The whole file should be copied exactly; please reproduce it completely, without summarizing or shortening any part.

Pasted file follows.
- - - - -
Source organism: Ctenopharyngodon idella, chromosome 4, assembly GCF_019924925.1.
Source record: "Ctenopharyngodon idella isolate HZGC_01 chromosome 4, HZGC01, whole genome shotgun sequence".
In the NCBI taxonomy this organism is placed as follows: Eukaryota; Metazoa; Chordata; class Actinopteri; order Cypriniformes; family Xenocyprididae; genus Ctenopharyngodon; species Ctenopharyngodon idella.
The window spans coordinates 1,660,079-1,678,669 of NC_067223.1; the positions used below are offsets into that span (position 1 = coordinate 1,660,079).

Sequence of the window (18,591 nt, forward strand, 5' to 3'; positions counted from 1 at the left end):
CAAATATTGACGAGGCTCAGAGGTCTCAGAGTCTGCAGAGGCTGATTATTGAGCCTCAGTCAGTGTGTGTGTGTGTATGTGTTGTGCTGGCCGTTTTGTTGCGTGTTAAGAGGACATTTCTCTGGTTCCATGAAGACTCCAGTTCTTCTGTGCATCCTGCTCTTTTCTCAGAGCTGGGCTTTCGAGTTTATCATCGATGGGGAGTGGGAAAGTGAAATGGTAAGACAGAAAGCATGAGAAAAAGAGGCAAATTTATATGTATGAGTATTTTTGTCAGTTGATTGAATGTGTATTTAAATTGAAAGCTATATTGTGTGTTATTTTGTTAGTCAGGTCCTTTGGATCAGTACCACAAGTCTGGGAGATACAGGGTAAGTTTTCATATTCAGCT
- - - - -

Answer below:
Source organism: Ctenopharyngodon idella, chromosome 4, assembly GCF_019924925.1.
Source record: "Ctenopharyngodon idella isolate HZGC_01 chromosome 4, HZGC01, whole genome shotgun sequence".
In the NCBI taxonomy this organism is placed as follows: Eukaryota; Metazoa; Chordata; class Actinopteri; order Cypriniformes; family Xenocyprididae; genus Ctenopharyngodon; species Ctenopharyngodon idella.
The window spans coordinates 1,660,079-1,678,669 of NC_067223.1; the positions used below are offsets into that span (position 1 = coordinate 1,660,079).

Sequence of the window (18,591 nt, forward strand, 5' to 3'; positions counted from 1 at the left end):
CAAATATTGACGAGGCTCAGAGGTCTCAGAGTCTGCAGAGGCTGATTATTGAGCCTCAGTCAGTGTGTGTGTGTGTATGTGTTGTGCTGGCCGTTTTGTTGCGTGTTAAGAGGACATTTCTCTGGTTCCATGAAGACTCCAGTTCTTCTGTGCATCCTGCTCTTTTCTCAGAGCTGGGCTTTCGAGTTTATCATCGATGGGGAGTGGGAAAGTGAAATGGTAAGACAGAAAGCATGAGAAAAAGAGGCAAATTTATATGTATGAGTATTTTTGTCAGTTGATTGAATGTGTATTTAAATTGAAAGCTATATTGTGTGTTATTTTGTTAGTCAGGTCCTTTGGATCAGTACCACAAGTCTGGGAGATACAGGGTAAGTTTTCATATTCAGCT